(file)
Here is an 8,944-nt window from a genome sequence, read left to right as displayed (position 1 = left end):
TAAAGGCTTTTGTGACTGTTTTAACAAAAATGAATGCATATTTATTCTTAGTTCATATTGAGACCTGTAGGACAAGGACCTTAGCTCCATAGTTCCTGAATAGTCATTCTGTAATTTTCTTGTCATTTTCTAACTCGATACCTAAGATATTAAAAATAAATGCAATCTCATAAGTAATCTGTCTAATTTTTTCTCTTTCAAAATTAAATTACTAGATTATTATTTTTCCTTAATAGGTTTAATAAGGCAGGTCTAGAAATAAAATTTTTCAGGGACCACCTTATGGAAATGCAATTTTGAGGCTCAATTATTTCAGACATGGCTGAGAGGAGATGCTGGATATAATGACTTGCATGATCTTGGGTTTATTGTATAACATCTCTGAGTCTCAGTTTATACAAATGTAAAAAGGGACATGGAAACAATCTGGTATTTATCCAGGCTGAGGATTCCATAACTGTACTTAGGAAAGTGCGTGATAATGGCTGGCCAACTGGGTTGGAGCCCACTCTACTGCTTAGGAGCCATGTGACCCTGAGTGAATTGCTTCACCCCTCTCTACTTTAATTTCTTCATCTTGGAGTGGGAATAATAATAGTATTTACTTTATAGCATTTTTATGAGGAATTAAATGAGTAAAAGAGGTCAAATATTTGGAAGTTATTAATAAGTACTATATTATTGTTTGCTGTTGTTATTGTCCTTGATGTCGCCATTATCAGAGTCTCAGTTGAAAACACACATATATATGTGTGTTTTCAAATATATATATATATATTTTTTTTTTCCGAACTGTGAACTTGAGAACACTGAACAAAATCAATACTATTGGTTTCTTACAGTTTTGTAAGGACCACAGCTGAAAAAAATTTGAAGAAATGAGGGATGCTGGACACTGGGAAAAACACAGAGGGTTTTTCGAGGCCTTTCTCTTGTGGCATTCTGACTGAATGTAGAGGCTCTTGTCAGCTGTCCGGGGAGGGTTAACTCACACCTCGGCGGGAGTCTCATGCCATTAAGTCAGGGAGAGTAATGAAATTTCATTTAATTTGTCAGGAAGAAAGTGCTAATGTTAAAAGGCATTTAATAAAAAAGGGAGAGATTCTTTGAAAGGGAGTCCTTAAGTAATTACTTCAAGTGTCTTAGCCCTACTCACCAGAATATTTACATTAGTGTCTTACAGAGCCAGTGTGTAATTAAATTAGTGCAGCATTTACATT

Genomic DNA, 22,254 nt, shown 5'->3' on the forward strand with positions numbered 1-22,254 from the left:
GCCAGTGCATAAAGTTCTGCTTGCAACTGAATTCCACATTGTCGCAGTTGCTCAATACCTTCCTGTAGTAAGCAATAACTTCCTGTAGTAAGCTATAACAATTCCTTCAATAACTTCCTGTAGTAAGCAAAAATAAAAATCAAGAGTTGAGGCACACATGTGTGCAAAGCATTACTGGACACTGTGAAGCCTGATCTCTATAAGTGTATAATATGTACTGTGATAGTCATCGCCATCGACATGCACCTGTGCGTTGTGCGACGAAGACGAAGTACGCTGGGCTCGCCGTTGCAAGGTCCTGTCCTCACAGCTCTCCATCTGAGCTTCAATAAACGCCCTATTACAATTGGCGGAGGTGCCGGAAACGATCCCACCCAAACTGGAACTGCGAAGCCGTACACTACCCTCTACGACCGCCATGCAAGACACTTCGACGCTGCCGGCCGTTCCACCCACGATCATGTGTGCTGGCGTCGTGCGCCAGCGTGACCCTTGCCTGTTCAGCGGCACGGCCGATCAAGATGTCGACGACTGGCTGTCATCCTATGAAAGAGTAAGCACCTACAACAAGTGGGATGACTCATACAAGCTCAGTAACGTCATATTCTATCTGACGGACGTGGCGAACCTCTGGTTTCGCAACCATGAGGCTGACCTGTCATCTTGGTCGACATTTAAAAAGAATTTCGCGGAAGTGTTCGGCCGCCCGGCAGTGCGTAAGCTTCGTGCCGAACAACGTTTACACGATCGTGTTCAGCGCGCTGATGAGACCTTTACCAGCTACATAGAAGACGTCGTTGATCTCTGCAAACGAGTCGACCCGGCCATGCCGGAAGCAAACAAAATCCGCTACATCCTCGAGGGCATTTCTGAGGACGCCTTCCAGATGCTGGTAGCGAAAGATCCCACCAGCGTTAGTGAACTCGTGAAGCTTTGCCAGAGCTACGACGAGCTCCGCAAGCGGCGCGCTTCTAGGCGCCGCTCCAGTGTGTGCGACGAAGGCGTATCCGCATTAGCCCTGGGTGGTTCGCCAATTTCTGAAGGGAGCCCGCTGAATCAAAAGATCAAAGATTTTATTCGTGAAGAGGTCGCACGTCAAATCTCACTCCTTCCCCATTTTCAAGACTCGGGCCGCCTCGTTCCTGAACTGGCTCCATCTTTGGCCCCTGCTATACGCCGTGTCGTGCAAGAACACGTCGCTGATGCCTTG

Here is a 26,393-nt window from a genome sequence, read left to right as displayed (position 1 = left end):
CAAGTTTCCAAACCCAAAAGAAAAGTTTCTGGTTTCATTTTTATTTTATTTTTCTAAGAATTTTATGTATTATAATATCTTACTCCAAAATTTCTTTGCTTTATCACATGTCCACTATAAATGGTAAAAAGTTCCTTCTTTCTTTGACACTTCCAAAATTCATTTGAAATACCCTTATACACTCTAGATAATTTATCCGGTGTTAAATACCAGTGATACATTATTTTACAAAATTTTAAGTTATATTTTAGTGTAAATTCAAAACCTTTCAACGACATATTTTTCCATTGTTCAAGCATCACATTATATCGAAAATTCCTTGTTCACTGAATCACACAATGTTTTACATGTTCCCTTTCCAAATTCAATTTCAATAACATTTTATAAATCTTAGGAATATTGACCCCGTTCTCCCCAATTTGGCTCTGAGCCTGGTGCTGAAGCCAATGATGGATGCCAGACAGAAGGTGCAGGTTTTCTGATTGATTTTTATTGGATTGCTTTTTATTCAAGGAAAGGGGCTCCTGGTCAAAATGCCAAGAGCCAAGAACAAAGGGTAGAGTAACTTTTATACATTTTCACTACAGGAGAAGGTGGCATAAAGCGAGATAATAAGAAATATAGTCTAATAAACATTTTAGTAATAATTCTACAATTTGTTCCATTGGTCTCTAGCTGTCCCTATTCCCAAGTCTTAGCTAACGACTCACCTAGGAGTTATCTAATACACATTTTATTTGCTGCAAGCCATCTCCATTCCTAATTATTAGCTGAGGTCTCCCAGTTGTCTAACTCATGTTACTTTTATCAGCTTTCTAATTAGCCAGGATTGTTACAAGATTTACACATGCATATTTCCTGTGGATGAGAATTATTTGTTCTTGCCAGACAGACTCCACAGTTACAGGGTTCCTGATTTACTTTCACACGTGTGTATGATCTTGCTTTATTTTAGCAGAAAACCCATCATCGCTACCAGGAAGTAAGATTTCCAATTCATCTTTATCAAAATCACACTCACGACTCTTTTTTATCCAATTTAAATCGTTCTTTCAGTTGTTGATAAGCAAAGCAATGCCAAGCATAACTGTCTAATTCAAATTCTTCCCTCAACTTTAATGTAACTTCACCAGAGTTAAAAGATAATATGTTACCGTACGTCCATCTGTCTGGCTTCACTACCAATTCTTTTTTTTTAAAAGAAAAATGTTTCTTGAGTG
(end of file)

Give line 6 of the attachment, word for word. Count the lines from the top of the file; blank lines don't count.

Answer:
CAAGTTTCCAAACCCAAAAGAAAAGTTTCTGGTTTCATTTTTATTTTATTTTTCTAAGAATTTTATGTATTATAATATCTTACTCCAAAATTTCTTTGCTTTATCACATGTCCACTATAAATGGTAAAAAGTTCCTTCTTTCTTTGACACTTCCAAAATTCATTTGAAATACCCTTATACACTCTAGATAATTTATCCGGTGTTAAATACCAGTGATACATTATTTTACAAAATTTTAAGTTATATTTTAGTGTAAATTCAAAACCTTTCAACGACATATTTTTCCATTGTTCAAGCATCACATTATATCGAAAATTCCTTGTTCACTGAATCACACAATGTTTTACATGTTCCCTTTCCAAATTCAATTTCAATAACATTTTATAAATCTTAGGAATATTGACCCCGTTCTCCCCAATTTGGCTCTGAGCCTGGTGCTGAAGCCAATGATGGATGCCAGACAGAAGGTGCAGGTTTTCTGATTGATTTTTATTGGATTGCTTTTTATTCAAGGAAAGGGGCTCCTGGTCAAAATGCCAAGAGCCAAGAACAAAGGGTAGAGTAACTTTTATACATTTTCACTACAGGAGAAGGTGGCATAAAGCGAGATAATAAGAAATATAGTCTAATAAACATTTTAGTAATAATTCTACAATTTGTTCCATTGGTCTCTAGCTGTCCCTATTCCCAAGTCTTAGCTAACGACTCACCTAGGAGTTATCTAATACACATTTTATTTGCTGCAAGCCATCTCCATTCCTAATTATTAGCTGAGGTCTCCCAGTTGTCTAACTCATGTTACTTTTATCAGCTTTCTAATTAGCCAGGATTGTTACAAGATTTACACATGCATATTTCCTGTGGATGAGAATTATTTGTTCTTGCCAGACAGACTCCACAGTTACAGGGTTCCTGATTTACTTTCACACGTGTGTATGATCTTGCTTTATTTTAGCAGAAAACCCATCATCGCTACCAGGAAGTAAGATTTCCAATTCATCTTTATCAAAATCACACTCACGACTCTTTTTTATCCAATTTAAATCGTTCTTTCAGTTGTTGATAAGCAAAGCAATGCCAAGCATAACTGTCTAATTCAAATTCTTCCCTCAACTTTAATGTAACTTCACCAGAGTTAAAAGATAATATGTTACCGTACGTCCATCTGTCTGGCTTCACTACCAATTCTTTTTTTTTAAAAGAAAAATGTTTCTTGAGTG